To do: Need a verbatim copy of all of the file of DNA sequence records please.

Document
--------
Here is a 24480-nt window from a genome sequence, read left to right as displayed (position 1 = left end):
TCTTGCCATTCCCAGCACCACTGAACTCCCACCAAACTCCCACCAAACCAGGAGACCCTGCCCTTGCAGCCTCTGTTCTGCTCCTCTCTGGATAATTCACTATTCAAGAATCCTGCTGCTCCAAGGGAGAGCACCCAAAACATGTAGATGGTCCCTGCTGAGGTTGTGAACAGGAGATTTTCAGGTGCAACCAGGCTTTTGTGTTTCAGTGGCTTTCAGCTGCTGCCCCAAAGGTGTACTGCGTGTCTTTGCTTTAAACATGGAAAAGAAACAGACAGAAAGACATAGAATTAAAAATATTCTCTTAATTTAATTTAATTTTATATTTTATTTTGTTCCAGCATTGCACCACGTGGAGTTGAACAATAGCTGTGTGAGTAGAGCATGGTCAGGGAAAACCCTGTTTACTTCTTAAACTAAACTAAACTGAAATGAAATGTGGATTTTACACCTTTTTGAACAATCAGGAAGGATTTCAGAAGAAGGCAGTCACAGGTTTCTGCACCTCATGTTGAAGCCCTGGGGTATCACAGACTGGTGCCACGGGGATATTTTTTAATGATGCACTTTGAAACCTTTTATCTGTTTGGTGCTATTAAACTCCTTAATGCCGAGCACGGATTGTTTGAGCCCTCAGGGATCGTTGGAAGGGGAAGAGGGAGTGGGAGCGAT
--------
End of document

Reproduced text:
Here is a 24480-nt window from a genome sequence, read left to right as displayed (position 1 = left end):
TCTTGCCATTCCCAGCACCACTGAACTCCCACCAAACTCCCACCAAACCAGGAGACCCTGCCCTTGCAGCCTCTGTTCTGCTCCTCTCTGGATAATTCACTATTCAAGAATCCTGCTGCTCCAAGGGAGAGCACCCAAAACATGTAGATGGTCCCTGCTGAGGTTGTGAACAGGAGATTTTCAGGTGCAACCAGGCTTTTGTGTTTCAGTGGCTTTCAGCTGCTGCCCCAAAGGTGTACTGCGTGTCTTTGCTTTAAACATGGAAAAGAAACAGACAGAAAGACATAGAATTAAAAATATTCTCTTAATTTAATTTAATTTTATATTTTATTTTGTTCCAGCATTGCACCACGTGGAGTTGAACAATAGCTGTGTGAGTAGAGCATGGTCAGGGAAAACCCTGTTTACTTCTTAAACTAAACTAAACTGAAATGAAATGTGGATTTTACACCTTTTTGAACAATCAGGAAGGATTTCAGAAGAAGGCAGTCACAGGTTTCTGCACCTCATGTTGAAGCCCTGGGGTATCACAGACTGGTGCCACGGGGATATTTTTTAATGATGCACTTTGAAACCTTTTATCTGTTTGGTGCTATTAAACTCCTTAATGCCGAGCACGGATTGTTTGAGCCCTCAGGGATCGTTGGAAGGGGAAGAGGGAGTGGGAGCGAT